I will give it a whirl and see what I get.

Thanks and Happy New Year!

--Bill
You are what you write.

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GlennW
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Post by GlennW » Fri Jan 01, 2010 9:07 am

Something for the milling in tenths on knee mill guys to consider.....

The perpendicularity (tram) of the spindle to the table can change when the knee is locked or unlocked or moved up and down.

It will most likely happen to a lesser degree, if at all, when moving just the quill.

Not to say it's a bad idea to have one on the knee, Just that
there is a good reason for more accurate machines to have quills or a vertical column on which the head travels, but not movable knees.

Having a secondary form of position indication other than the dials on both would be useful for better accuracy. Possibly just an adjustable slide with a 2" travel dial indicator on the knee such as some use on the lathe carriage would be inexpensive and useful when needed.

I have a machine that someone had installed a simple telescopic rod with a quill clamp, indicator, and a stop. It's quickly adjustable, accomodates the full quill travel with a 1" travel indicator, and is very useful.

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Glenn

Operating machines is perfectly safe......until you forget how dangerous it really is!

CarlD
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Post by CarlD » Fri Jan 01, 2010 4:14 pm

If your knee moves out of tram when you lock it you need to adjust the knee gib. The knee gib needs to be snug enough to eliminate side movement or frontal movement.

The wear on a mill ways will be the most on the X travel, then the Y travel and then the knee travel. Think about it. You want the knee as tight as reasonably possible and have smooth travel up and down. I seldom lock the knee but my mill is like new although about 25 years old. If you lock the knee you immediately enter an error in the tram of the head if the gib is not properly adjusted.

IF, you can move the quill down in exactly .0005" or .001" increments and lock the quill at that point then you could use the quill for DOC. However, most mills have no built in way of doing that and you would have to add a dial indicator or digital travel method of doing so. Even then it takes care to do so.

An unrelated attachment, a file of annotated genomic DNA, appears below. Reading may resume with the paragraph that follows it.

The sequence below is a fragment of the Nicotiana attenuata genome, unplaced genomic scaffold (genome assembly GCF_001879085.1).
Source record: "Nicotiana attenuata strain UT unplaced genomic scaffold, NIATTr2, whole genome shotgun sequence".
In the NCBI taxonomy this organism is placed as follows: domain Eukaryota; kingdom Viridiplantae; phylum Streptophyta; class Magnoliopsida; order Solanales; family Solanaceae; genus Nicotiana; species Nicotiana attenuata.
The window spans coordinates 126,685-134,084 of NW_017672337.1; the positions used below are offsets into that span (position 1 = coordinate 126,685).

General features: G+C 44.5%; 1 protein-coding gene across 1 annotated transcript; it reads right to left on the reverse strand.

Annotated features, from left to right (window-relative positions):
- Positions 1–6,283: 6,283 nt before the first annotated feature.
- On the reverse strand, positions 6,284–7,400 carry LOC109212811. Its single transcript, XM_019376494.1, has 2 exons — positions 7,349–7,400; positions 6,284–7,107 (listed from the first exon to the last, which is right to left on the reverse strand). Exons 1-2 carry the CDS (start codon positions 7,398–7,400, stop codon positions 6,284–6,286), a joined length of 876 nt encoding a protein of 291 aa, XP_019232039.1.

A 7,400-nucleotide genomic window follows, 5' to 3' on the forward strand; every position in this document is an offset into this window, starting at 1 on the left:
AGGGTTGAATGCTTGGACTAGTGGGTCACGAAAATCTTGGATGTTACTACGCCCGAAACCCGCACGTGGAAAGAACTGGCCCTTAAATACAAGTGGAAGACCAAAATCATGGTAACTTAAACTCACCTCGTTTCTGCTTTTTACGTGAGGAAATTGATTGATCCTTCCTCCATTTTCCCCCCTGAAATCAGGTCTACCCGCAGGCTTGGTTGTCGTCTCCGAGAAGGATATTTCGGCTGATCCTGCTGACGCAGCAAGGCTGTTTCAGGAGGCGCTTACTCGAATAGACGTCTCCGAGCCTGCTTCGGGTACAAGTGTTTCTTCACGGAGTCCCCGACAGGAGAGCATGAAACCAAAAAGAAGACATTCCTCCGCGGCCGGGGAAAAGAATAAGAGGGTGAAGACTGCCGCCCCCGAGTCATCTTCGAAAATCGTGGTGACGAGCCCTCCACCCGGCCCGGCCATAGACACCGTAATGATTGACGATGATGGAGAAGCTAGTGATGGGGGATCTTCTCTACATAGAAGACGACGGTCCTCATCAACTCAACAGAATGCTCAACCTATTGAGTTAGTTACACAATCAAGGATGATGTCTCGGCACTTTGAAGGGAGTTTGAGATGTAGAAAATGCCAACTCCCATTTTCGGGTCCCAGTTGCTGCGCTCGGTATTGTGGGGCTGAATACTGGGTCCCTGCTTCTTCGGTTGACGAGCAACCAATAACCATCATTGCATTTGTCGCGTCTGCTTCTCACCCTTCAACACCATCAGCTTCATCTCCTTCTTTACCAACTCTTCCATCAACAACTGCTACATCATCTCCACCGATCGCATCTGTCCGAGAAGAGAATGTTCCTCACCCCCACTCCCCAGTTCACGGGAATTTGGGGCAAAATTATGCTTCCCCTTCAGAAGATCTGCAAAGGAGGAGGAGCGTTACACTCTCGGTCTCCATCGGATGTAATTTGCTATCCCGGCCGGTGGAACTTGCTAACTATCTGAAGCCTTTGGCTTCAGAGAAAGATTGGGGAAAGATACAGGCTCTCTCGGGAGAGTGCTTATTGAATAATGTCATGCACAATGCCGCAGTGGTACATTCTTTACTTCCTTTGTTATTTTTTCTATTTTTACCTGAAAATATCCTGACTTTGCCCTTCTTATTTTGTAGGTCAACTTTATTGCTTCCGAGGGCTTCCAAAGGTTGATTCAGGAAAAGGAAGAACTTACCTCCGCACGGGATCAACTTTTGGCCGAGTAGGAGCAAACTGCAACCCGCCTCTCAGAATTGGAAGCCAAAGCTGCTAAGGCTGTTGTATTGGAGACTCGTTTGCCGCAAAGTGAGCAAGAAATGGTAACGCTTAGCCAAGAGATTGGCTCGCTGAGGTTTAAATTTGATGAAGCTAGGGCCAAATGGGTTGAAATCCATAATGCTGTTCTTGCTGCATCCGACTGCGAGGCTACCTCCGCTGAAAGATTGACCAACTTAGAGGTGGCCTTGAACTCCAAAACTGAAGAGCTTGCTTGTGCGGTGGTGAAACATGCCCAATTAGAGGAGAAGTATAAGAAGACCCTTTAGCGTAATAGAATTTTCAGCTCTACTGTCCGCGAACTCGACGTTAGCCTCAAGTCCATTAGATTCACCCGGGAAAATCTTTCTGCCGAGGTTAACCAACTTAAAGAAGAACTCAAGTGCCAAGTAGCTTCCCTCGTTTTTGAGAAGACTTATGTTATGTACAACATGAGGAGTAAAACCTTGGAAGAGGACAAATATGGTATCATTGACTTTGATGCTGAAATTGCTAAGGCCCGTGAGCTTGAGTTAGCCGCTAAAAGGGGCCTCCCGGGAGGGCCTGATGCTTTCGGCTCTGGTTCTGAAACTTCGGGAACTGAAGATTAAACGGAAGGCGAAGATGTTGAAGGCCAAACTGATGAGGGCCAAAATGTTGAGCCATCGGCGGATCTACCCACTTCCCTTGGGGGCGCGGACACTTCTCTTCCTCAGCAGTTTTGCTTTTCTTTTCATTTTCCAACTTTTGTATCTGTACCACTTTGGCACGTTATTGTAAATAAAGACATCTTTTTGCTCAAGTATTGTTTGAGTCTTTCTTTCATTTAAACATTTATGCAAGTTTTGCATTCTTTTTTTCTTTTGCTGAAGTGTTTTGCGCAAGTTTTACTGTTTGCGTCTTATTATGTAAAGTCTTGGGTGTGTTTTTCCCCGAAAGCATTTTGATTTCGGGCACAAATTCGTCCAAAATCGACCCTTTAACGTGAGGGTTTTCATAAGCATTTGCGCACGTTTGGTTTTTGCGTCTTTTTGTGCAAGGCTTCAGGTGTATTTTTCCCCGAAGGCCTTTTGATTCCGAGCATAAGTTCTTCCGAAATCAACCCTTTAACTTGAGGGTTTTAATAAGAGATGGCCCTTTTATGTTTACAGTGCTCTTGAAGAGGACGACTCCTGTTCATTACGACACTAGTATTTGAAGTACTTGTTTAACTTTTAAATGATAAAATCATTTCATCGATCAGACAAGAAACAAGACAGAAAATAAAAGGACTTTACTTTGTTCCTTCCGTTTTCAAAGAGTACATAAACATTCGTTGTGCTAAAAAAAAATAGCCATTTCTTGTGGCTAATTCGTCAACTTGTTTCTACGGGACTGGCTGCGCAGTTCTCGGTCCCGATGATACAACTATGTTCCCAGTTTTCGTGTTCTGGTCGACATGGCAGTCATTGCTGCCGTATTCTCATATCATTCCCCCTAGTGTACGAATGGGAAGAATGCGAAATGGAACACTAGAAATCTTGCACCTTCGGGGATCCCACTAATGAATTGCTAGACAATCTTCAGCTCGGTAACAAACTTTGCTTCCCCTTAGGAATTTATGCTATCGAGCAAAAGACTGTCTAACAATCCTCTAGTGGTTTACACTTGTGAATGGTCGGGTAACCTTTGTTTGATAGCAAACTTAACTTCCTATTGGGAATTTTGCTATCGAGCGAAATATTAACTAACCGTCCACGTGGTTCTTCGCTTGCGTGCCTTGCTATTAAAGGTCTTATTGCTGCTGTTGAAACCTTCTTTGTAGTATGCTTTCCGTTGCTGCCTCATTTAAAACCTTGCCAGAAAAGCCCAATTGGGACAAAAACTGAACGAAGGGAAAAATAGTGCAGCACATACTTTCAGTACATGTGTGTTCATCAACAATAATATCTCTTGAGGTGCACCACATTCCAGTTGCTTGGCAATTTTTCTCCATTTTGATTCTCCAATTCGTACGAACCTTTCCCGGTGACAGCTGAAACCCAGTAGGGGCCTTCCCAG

To move the knee is easy and the dial is marked. You can put a dial indicator on a mag base on the way area of the knee and use that to move the knee.

The fact is the knee is the most positive method of moving the work closer to the cutter. Once you lock the quill and never move it the knee is the boss of the DOC.

When flycutting you should never use the quill to change the DOC. Lock the quill and use the knee for all cuts.

You won't find many professional machinists using the quill to change the depth of cut, they use the knee because it is the most exact way.
It's only ink and paper.

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GlennW
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Post by GlennW » Fri Jan 01, 2010 4:34 pm

Lots of different circumstances and preferences.

Much depends on the operation being performed. I'll use both on the manual mill depending. I'll also occasionally set a quill depth stop and adjust the knee to the desired depth of cut, then raise the quill and use the quill to step feed to the final depth. The ability to raise the quill for gaging is also handy in some occasions.

I also have a CNC knee mill with a manual Z (quill), and it's all quill, as once you set the knee height you reference one tool and the rest are referenced accordingly for tool changes. Move the knee, and you loose all of your tool Z references.
Glenn

Operating machines is perfectly safe......until you forget how dangerous it really is!

Harold_V
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Post by Harold_V » Fri Jan 01, 2010 5:00 pm

seal killer wrote:Carl--
The Z readout is in the knee because it's the best place for it.
I did not think the knee was the best place for the DRO. I could be wrong. My knee crank moves 0.200" per revolution. This is not good. It is difficult to get a "fine tune" at that rate. The fine down feed moves 0.100" per revolution, twice as good as the knee.
The one complaint I have with my Graziano lathe is the dial on the cross slide. It's relatively small, and moves the cross slide .200" per revolution. So then, a turn of the dial changes diameter by .400". The marks are almost touching, they are so close together.

Still, I turned out work with less than a thou tolerance, and did so routinely.

I think you'll come to realize that if you concentrate on the dial, you can make minor adjustments that permit working to tenths.

Trust the dials, Bill.

Harold